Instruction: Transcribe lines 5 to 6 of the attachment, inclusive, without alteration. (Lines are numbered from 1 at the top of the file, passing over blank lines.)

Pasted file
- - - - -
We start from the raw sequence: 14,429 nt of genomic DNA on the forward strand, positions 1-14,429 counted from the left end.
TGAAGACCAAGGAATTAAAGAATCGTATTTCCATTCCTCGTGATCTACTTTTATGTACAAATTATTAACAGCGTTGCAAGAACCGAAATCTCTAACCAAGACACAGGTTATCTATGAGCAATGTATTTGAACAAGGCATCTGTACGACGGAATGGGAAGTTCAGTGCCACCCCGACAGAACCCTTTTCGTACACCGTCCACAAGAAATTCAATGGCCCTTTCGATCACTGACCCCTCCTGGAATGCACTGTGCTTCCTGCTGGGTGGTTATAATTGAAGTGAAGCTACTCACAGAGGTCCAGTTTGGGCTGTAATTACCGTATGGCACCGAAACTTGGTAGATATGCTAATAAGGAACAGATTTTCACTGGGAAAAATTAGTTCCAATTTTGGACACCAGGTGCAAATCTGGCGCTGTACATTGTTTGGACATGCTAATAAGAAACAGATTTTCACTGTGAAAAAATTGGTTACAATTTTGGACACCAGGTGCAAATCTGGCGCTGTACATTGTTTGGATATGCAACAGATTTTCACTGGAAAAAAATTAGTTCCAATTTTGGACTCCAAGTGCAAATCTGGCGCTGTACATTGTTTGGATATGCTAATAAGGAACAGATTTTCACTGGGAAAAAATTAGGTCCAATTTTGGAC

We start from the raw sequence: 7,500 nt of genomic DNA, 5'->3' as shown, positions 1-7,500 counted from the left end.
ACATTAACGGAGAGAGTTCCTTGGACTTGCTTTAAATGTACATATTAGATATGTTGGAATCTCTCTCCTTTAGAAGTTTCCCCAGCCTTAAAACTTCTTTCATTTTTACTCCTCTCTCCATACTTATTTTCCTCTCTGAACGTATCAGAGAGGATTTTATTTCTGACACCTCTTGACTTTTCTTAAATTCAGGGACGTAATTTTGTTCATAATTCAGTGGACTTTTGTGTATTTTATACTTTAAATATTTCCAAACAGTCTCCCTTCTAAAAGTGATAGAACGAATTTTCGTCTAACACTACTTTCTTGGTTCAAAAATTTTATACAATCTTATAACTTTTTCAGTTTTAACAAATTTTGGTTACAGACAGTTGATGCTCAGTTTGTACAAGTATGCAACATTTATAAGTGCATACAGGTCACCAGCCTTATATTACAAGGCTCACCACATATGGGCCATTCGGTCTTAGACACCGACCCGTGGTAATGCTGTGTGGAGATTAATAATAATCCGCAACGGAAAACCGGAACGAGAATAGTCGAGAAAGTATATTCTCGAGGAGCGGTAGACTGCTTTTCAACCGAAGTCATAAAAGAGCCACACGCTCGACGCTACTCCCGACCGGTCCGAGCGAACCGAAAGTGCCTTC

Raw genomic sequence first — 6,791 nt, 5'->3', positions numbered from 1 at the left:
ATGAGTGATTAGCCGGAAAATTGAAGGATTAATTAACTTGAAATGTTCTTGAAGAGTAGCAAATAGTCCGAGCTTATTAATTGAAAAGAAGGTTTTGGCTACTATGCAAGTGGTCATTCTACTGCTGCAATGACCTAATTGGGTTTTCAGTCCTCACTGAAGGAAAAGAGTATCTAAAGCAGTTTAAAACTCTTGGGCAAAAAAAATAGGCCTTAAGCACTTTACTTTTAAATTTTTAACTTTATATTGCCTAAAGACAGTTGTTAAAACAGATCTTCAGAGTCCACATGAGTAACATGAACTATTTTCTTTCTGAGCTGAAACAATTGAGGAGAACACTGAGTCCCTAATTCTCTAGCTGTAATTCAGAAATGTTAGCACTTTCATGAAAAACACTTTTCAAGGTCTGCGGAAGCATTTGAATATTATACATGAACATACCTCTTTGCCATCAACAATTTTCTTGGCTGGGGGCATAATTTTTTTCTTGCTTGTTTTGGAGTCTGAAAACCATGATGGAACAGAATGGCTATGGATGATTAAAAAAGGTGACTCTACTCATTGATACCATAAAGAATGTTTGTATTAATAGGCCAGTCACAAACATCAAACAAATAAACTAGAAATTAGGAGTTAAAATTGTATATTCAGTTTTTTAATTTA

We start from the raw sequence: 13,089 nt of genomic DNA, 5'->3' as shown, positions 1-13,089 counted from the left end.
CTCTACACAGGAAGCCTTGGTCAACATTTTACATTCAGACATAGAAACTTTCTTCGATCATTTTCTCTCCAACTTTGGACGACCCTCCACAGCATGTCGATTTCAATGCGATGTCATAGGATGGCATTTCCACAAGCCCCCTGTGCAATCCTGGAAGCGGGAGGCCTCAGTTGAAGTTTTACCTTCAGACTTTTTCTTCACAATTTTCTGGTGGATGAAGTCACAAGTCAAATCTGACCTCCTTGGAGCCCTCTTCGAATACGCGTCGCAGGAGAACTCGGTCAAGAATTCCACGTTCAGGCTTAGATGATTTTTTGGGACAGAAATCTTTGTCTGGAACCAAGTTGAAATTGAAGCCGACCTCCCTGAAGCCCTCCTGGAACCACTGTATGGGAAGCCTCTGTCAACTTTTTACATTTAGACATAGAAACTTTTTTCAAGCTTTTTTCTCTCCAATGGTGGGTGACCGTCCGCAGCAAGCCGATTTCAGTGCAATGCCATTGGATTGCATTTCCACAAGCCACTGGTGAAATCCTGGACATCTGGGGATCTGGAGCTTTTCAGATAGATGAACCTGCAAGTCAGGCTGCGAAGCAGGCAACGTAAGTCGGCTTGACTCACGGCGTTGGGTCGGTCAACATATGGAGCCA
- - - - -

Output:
Raw genomic sequence first — 6,791 nt, 5'->3', positions numbered from 1 at the left:
ATGAGTGATTAGCCGGAAAATTGAAGGATTAATTAACTTGAAATGTTCTTGAAGAGTAGCAAATAGTCCGAGCTTATTAATTGAAAAGAAGGTTTTGGCTACTATGCAAGTGGTCATTCTACTGCTGCAATGACCTAATTGGGTTTTCAGTCCTCACTGAAGGAAAAGAGTATCTAAAGCAGTTTAAAACTCTTGGGCAAAAAAAATAGGCCTTAAGCACTTTACTTTTAAATTTTTAACTTTATATTGCCTAAAGACAGTTGTTAAAACAGATCTTCAGAGTCCACATGAGTAACATGAACTATTTTCTTTCTGAGCTGAAACAATTGAGGAGAACACTGAGTCCCTAATTCTCTAGCTGTAATTCAGAAATGTTAGCACTTTCATGAAAAACACTTTTCAAGGTCTGCGGAAGCATTTGAATATTATACATGAACATACCTCTTTGCCATCAACAATTTTCTTGGCTGGGGGCATAATTTTTTTCTTGCTTGTTTTGGAGTCTGAAAACCATGATGGAACAGAATGGCTATGGATGATTAAAAAAGGTGACTCTACTCATTGATACCATAAAGAATGTTTGTATTAATAGGCCAGTCACAAACATCAAACAAATAAACTAGAAATTAGGAGTTAAAATTGTATATTCAGTTTTTTAATTTA